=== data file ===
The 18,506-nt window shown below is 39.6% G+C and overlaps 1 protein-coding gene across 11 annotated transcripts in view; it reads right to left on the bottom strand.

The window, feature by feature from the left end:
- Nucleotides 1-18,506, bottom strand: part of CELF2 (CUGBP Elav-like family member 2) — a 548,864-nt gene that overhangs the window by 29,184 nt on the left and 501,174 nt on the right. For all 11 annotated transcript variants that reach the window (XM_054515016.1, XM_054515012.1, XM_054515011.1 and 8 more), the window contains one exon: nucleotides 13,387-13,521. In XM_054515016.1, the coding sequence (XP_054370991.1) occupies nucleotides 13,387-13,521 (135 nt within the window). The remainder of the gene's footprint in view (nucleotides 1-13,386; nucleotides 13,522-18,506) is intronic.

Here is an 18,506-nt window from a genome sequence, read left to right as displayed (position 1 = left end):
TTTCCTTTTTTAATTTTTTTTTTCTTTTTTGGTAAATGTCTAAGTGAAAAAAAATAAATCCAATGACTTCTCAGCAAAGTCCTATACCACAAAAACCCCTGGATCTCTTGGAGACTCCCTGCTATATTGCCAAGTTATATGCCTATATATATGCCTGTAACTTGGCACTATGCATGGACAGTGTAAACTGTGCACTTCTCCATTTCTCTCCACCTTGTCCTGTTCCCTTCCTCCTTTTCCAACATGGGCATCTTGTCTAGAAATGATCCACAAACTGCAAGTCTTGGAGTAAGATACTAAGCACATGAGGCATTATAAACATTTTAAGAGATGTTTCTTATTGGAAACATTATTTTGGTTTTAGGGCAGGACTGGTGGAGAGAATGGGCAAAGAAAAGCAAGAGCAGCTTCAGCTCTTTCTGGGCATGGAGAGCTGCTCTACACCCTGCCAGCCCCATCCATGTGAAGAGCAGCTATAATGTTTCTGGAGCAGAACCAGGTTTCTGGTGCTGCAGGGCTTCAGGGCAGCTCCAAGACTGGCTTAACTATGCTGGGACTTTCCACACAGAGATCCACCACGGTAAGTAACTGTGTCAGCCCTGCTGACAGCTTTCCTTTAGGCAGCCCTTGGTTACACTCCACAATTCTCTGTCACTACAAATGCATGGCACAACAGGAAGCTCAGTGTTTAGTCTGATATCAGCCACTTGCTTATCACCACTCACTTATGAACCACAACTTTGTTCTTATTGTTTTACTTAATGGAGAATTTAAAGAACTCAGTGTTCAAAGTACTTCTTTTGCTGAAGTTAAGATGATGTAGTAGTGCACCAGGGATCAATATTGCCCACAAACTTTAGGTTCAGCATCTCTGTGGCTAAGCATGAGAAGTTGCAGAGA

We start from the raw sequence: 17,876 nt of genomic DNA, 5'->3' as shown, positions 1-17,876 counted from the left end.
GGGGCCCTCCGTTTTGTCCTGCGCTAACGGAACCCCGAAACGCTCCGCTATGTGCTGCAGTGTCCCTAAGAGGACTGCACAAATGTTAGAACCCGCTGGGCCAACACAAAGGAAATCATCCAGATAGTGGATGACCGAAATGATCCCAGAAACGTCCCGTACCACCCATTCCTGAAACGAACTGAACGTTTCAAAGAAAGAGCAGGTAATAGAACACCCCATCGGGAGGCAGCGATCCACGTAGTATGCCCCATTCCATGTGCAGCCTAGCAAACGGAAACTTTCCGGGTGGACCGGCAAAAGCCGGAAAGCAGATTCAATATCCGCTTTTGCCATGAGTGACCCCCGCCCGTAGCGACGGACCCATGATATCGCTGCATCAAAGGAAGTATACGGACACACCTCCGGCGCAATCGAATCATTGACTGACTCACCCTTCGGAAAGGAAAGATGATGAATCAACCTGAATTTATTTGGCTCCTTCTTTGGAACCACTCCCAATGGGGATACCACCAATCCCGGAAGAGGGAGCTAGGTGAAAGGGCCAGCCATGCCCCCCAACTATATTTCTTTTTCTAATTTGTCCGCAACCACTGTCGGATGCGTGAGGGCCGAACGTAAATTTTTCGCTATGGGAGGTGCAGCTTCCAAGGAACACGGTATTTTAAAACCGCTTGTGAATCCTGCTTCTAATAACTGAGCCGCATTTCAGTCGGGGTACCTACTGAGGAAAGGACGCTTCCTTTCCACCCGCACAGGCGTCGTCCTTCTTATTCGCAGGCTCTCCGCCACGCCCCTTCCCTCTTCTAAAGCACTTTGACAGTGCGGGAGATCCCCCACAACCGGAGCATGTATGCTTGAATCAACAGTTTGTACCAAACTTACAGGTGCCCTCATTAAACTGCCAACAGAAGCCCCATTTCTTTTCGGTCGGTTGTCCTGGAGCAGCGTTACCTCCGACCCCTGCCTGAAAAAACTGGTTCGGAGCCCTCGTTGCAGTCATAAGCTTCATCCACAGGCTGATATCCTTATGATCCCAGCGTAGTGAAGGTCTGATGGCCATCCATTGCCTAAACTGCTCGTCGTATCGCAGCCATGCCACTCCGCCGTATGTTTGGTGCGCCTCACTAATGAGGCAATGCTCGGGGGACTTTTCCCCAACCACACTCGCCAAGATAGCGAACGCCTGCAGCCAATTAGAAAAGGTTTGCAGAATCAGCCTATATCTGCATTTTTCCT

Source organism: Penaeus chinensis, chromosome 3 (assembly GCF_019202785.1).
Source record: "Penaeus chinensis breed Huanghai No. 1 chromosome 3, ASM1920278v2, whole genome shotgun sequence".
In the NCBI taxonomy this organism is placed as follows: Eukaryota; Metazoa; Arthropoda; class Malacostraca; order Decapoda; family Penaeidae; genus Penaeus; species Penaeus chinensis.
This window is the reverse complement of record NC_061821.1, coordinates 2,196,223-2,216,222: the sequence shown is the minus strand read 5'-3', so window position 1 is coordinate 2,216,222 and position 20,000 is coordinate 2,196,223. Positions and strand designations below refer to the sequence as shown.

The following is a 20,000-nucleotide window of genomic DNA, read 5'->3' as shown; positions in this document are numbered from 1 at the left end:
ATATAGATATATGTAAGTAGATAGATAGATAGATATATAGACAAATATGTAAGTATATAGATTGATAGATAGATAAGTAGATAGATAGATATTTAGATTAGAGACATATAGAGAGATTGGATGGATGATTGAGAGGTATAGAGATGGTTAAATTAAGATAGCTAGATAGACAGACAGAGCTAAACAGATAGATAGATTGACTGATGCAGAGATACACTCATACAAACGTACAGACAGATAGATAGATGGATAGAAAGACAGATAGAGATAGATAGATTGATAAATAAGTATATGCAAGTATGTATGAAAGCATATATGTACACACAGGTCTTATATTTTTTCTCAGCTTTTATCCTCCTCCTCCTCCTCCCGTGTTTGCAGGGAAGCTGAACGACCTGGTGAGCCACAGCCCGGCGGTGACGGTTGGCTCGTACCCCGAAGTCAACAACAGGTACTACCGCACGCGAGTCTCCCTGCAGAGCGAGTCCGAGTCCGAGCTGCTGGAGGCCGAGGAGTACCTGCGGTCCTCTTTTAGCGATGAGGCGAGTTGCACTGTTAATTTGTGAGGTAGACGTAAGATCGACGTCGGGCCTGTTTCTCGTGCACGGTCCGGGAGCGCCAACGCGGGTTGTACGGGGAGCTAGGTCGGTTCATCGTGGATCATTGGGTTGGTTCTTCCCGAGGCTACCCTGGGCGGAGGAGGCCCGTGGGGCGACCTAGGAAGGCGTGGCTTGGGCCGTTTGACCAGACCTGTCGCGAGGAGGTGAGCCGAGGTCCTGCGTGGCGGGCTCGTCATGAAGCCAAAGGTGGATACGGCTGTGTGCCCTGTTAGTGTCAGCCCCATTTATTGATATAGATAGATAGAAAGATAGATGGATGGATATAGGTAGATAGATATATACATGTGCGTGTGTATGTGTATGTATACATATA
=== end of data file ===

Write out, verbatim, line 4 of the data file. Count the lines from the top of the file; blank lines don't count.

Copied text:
Here is an 18,506-nt window from a genome sequence, read left to right as displayed (position 1 = left end):